Justin Green is the author of the classic Binky Brown Meets the Holy Virgin Mary, an underground comix autobiography about growing up Catholic and OCD. Sadly, creating brilliant underground comix doesn't provide the most stable of incomes, so in the mid-1970s – with a family to support – Green went into business as a commercial sign painter.
Sign painting, or "commercial brush lettering," evolved over hundreds of years and is probably the earliest form of advertising. But by the 1980s – when Green was seriously devoting himself to the business – it was being eclipsed by computer type and cheap printed vinyl signs. Master sign-painters were aging out and few young craftspeople were taking up the brush, so Green started his monthly comic strip "Sign Game" (collected here) to record some of this hard-won knowledge before it disappeared.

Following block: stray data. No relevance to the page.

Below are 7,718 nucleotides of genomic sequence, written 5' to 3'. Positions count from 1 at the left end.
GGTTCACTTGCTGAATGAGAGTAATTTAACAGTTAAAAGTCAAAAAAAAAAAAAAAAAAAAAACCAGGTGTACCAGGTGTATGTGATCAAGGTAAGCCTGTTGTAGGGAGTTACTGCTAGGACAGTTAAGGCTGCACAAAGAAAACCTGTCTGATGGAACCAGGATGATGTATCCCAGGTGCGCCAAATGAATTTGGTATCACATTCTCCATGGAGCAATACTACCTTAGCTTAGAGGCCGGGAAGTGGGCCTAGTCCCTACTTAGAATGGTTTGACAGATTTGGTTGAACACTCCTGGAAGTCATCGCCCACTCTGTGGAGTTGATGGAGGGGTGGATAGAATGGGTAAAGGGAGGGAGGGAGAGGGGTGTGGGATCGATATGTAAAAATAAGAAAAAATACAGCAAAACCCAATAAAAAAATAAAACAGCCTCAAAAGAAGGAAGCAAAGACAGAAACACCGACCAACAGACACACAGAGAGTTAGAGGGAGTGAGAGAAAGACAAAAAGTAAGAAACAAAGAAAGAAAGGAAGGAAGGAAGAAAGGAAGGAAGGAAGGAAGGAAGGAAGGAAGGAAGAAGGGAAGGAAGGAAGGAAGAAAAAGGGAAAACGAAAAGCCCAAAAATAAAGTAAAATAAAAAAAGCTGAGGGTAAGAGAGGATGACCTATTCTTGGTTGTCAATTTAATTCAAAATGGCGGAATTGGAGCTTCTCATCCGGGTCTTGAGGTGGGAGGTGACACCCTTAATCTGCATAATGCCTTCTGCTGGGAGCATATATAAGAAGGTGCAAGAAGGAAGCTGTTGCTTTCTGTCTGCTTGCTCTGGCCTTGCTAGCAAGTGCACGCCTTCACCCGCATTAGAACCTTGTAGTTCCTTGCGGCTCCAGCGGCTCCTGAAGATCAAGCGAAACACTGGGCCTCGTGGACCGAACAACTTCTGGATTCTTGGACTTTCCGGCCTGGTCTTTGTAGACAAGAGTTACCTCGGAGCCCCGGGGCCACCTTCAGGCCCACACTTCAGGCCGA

The early strips tell how Green found his footing; including the one-thousand hours required to brush a perfect "O." In later strips he requested techniques and stories from veteran brushmen. They offered priceless knowledge like how to mix your paint so it stays put under the hot sun or how much arm-twisting to apply when a client lets an invoice sit for too long. Some of these sign painters became recurring characters in "Sign Game," and a few died during its run leaving these strips – and a few fading signs – as their final memorial.
Like a great sign, Green's strips are dense with information, lettered in classic historical styles, yet easy to follow. The book will have great appeal for graphic design geeks and for those nostalgic for vintage advertising and handicraft. It also provides many evergreen tips for supporting yourself as a commercial artist.
– William Smith of Hang Fire Books
Justin Green's Sign Game
by Justin Green
1995, 80 pages, 7.7 x 9.8 x 0.1 inches (paperback)